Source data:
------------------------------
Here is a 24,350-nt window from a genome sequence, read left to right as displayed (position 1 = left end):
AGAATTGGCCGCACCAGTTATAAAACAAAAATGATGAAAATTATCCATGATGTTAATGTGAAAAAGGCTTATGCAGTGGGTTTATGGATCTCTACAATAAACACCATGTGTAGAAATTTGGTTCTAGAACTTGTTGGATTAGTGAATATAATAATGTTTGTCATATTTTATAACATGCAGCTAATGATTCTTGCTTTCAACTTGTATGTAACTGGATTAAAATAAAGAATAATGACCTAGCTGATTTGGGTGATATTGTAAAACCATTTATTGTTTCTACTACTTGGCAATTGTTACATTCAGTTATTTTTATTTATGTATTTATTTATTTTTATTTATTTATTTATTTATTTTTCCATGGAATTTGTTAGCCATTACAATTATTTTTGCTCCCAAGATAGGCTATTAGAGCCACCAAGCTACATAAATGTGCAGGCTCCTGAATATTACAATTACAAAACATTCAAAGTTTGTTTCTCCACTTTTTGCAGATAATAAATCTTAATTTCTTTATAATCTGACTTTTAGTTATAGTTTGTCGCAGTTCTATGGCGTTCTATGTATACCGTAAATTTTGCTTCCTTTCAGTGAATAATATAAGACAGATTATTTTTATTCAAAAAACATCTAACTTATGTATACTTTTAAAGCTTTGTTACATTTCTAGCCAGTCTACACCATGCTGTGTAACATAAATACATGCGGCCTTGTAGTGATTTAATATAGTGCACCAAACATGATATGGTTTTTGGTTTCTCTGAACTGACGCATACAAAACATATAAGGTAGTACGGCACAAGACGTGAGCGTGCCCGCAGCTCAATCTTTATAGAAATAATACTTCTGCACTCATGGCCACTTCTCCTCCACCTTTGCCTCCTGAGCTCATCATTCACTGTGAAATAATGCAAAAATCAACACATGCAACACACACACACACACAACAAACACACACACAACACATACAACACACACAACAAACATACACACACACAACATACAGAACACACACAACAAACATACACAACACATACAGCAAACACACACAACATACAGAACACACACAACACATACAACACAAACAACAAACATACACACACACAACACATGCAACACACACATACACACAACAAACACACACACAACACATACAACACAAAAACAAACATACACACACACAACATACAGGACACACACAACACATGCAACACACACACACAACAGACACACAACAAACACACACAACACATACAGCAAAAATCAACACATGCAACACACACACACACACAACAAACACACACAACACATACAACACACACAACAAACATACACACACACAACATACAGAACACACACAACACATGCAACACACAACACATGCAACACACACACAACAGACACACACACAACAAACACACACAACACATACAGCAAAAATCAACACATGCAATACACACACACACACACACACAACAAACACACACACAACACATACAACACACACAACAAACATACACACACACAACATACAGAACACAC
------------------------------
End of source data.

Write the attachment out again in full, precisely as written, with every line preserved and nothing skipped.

Here is a 24,350-nt window from a genome sequence, read left to right as displayed (position 1 = left end):
AGAATTGGCCGCACCAGTTATAAAACAAAAATGATGAAAATTATCCATGATGTTAATGTGAAAAAGGCTTATGCAGTGGGTTTATGGATCTCTACAATAAACACCATGTGTAGAAATTTGGTTCTAGAACTTGTTGGATTAGTGAATATAATAATGTTTGTCATATTTTATAACATGCAGCTAATGATTCTTGCTTTCAACTTGTATGTAACTGGATTAAAATAAAGAATAATGACCTAGCTGATTTGGGTGATATTGTAAAACCATTTATTGTTTCTACTACTTGGCAATTGTTACATTCAGTTATTTTTATTTATGTATTTATTTATTTTTATTTATTTATTTATTTATTTTTCCATGGAATTTGTTAGCCATTACAATTATTTTTGCTCCCAAGATAGGCTATTAGAGCCACCAAGCTACATAAATGTGCAGGCTCCTGAATATTACAATTACAAAACATTCAAAGTTTGTTTCTCCACTTTTTGCAGATAATAAATCTTAATTTCTTTATAATCTGACTTTTAGTTATAGTTTGTCGCAGTTCTATGGCGTTCTATGTATACCGTAAATTTTGCTTCCTTTCAGTGAATAATATAAGACAGATTATTTTTATTCAAAAAACATCTAACTTATGTATACTTTTAAAGCTTTGTTACATTTCTAGCCAGTCTACACCATGCTGTGTAACATAAATACATGCGGCCTTGTAGTGATTTAATATAGTGCACCAAACATGATATGGTTTTTGGTTTCTCTGAACTGACGCATACAAAACATATAAGGTAGTACGGCACAAGACGTGAGCGTGCCCGCAGCTCAATCTTTATAGAAATAATACTTCTGCACTCATGGCCACTTCTCCTCCACCTTTGCCTCCTGAGCTCATCATTCACTGTGAAATAATGCAAAAATCAACACATGCAACACACACACACACACAACAAACACACACACAACACATACAACACACACAACAAACATACACACACACAACATACAGAACACACACAACAAACATACACAACACATACAGCAAACACACACAACATACAGAACACACACAACACATACAACACAAACAACAAACATACACACACACAACACATGCAACACACACATACACACAACAAACACACACACAACACATACAACACAAAAACAAACATACACACACACAACATACAGGACACACACAACACATGCAACACACACACACAACAGACACACAACAAACACACACAACACATACAGCAAAAATCAACACATGCAACACACACACACACACAACAAACACACACAACACATACAACACACACAACAAACATACACACACACAACATACAGAACACACACAACACATGCAACACACAACACATGCAACACACACACAACAGACACACACACAACAAACACACACAACACATACAGCAAAAATCAACACATGCAATACACACACACACACACACACAACAAACACACACACAACACATACAACACACACAACAAACATACACACACACAACATACAGAACACAC